Historical Characters in Butcher, Baker, Candlestick Taker

Historical Characters in Butcher, Baker, Candlestick Taker

One of my favorite parts of writing historical fiction is getting the chance to set a story where my characters can have chance encounters with real people from history.

In my book Butcher, Baker, Candlestick Taker, although I’ve invented all the primary characters, I’ve sprinkled the story with cameos from some of the most well-known, and many unknown, names from Spokane’s history.

If you’ve got any interest at all in Spokane’s history, you’ve probably heard of Amasa Campbell, Kirtland Cutter, Dutch Jake, and William Shannon. You may have even heard these names: Walter Lawson, Martin Burns, William Witherspoon, and Patrick Byrne.

But have you ever heard of Coroner Nathan Baker or patent lawyer LL Westfall?

All of these names and more feature in my historical mystery, Butcher, Baker, Candlestick Taker. I’ve attempted to breathe life into these historical figures by incorporating them into a murder plot that’s complete fiction, though greatly inspired by real events from Spokane’s history.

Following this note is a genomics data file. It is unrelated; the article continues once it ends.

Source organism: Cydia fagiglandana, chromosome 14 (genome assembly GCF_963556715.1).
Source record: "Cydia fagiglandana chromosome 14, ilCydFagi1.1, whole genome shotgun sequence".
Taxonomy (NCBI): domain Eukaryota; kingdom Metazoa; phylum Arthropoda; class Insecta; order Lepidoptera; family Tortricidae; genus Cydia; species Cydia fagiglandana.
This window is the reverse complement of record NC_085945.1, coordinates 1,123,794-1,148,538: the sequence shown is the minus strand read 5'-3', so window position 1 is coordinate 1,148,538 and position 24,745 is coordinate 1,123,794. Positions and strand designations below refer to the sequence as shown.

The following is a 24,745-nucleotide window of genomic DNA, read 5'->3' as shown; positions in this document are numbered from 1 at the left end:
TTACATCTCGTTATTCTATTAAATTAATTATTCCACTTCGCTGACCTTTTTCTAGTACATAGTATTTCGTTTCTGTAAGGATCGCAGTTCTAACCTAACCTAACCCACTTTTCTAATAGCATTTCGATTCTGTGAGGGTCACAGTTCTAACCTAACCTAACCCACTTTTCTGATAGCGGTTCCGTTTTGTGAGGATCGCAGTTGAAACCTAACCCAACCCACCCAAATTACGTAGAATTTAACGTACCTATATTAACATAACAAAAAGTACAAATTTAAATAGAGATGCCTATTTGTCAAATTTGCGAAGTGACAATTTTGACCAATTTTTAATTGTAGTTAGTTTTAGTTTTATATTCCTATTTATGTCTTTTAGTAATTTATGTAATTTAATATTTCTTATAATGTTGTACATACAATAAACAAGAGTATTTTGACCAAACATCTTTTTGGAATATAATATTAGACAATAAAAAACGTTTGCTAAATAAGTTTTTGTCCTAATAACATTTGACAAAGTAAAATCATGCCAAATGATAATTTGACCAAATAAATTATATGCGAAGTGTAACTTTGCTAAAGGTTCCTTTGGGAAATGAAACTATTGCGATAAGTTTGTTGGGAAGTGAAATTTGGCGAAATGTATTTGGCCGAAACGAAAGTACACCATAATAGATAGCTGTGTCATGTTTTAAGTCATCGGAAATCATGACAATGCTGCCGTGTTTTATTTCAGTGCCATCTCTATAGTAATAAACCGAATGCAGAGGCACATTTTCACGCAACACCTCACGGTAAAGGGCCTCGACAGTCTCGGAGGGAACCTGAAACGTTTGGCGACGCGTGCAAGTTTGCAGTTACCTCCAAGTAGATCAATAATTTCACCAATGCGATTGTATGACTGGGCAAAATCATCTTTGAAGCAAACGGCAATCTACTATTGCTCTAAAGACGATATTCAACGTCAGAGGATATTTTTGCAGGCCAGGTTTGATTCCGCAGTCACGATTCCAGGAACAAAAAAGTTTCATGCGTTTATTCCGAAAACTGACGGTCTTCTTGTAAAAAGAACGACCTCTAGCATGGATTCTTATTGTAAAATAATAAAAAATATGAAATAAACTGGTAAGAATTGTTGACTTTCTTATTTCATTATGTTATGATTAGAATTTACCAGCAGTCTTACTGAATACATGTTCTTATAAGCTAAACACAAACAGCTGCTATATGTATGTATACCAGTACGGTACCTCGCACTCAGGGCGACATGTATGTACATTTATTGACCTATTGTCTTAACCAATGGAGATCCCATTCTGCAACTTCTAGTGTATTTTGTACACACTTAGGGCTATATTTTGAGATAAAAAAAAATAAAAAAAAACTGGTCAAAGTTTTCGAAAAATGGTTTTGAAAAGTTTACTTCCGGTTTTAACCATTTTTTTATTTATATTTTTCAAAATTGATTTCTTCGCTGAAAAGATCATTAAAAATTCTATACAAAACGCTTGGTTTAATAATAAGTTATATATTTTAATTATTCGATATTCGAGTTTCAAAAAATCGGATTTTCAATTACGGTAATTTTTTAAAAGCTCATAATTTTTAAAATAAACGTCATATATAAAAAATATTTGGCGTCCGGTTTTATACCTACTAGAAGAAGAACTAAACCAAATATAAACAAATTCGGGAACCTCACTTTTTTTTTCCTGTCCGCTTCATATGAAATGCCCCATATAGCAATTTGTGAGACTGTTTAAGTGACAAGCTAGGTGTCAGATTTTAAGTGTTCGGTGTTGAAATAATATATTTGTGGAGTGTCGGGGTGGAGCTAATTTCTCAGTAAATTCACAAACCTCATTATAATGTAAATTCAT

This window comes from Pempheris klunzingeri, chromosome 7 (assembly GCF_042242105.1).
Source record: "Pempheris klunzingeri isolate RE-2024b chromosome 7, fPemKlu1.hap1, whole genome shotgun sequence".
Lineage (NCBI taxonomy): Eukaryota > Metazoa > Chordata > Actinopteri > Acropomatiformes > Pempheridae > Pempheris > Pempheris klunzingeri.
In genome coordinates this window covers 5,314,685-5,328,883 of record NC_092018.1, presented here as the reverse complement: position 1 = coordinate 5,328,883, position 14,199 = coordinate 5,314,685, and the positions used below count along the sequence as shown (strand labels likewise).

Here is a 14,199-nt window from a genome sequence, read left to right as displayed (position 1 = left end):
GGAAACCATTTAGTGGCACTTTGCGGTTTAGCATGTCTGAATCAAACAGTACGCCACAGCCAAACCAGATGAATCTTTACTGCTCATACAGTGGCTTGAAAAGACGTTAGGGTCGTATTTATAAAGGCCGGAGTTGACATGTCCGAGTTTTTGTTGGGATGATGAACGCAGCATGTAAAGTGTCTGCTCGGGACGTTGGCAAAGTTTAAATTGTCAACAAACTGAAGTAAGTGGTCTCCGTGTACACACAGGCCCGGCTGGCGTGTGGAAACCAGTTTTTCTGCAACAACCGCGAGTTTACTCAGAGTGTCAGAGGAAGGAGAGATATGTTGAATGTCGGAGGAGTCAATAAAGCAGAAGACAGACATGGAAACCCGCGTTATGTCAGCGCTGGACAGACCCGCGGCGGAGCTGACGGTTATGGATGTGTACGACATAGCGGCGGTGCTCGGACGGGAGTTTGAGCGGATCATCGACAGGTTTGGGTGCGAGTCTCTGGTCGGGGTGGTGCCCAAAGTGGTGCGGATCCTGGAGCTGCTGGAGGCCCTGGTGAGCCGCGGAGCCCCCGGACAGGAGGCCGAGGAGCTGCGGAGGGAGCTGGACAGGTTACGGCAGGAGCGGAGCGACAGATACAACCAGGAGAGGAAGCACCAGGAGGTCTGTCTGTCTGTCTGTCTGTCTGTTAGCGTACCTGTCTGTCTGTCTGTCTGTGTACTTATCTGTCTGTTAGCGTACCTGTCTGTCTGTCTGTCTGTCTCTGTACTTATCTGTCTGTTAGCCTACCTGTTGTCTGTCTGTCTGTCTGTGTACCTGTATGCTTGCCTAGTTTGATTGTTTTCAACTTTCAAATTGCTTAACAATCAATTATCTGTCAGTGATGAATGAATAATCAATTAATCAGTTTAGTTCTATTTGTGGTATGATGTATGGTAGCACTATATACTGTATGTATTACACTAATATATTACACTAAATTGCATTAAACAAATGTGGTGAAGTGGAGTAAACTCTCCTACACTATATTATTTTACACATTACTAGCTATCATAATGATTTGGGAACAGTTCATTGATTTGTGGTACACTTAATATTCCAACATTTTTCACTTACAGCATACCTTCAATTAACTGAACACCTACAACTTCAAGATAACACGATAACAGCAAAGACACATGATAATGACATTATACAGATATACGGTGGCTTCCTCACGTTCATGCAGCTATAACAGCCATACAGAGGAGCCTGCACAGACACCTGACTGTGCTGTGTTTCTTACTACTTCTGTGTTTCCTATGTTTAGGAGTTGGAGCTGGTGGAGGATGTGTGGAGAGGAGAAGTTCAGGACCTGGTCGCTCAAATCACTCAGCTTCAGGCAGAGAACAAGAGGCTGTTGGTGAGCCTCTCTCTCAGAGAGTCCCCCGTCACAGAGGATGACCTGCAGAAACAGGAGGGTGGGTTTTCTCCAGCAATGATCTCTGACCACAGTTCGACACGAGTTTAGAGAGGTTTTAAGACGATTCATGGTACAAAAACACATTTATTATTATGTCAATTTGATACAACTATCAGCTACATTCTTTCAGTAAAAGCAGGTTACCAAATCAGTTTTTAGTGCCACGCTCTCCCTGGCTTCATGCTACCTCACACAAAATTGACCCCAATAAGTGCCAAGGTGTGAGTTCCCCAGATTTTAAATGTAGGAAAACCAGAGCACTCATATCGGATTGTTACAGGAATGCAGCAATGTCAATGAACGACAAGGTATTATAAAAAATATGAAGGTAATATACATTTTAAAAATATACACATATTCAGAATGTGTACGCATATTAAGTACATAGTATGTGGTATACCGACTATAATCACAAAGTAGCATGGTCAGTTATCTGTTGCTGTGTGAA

Over the next couple months, I’ll be sharing more about what characters, locations, and events are real in my book. Although I’ll be introducing the characters I created for the book later, I’d like to take a moment to highlight a few of the real historical figures who play a part in the story.

Butcher, Baker, Candlestick Taker is set in Spokane 1901. I wanted to stay as true to real history as possible, and after some careful digging, I found wonderful images like this one so that I could describe the people my characters work with accurately, which makes it all the more fun!

Check out this dashing group of gents, many of whom are included in my book:

Screenshot (my own) of an image from the book Life Behind the Badge: The Spokane Police Department’s Founding Years, 1881-1903.